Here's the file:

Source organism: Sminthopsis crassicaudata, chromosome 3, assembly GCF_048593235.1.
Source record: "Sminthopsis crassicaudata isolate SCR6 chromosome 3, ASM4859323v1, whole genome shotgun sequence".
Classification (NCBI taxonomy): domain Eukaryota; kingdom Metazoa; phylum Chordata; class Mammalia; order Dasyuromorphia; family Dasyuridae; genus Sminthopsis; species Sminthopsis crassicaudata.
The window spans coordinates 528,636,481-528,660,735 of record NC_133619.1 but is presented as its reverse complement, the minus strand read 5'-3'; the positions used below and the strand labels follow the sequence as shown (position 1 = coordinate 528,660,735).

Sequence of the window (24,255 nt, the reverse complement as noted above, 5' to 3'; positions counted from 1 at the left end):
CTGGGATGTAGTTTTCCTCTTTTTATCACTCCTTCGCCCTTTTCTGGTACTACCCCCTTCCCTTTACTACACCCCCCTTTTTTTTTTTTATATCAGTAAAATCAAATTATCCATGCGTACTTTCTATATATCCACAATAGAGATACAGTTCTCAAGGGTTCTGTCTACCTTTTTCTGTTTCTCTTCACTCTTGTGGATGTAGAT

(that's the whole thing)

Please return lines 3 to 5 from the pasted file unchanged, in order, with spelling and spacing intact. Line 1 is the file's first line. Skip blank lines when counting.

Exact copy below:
Classification (NCBI taxonomy): domain Eukaryota; kingdom Metazoa; phylum Chordata; class Mammalia; order Dasyuromorphia; family Dasyuridae; genus Sminthopsis; species Sminthopsis crassicaudata.
The window spans coordinates 528,636,481-528,660,735 of record NC_133619.1 but is presented as its reverse complement, the minus strand read 5'-3'; the positions used below and the strand labels follow the sequence as shown (position 1 = coordinate 528,660,735).

Sequence of the window (24,255 nt, the reverse complement as noted above, 5' to 3'; positions counted from 1 at the left end):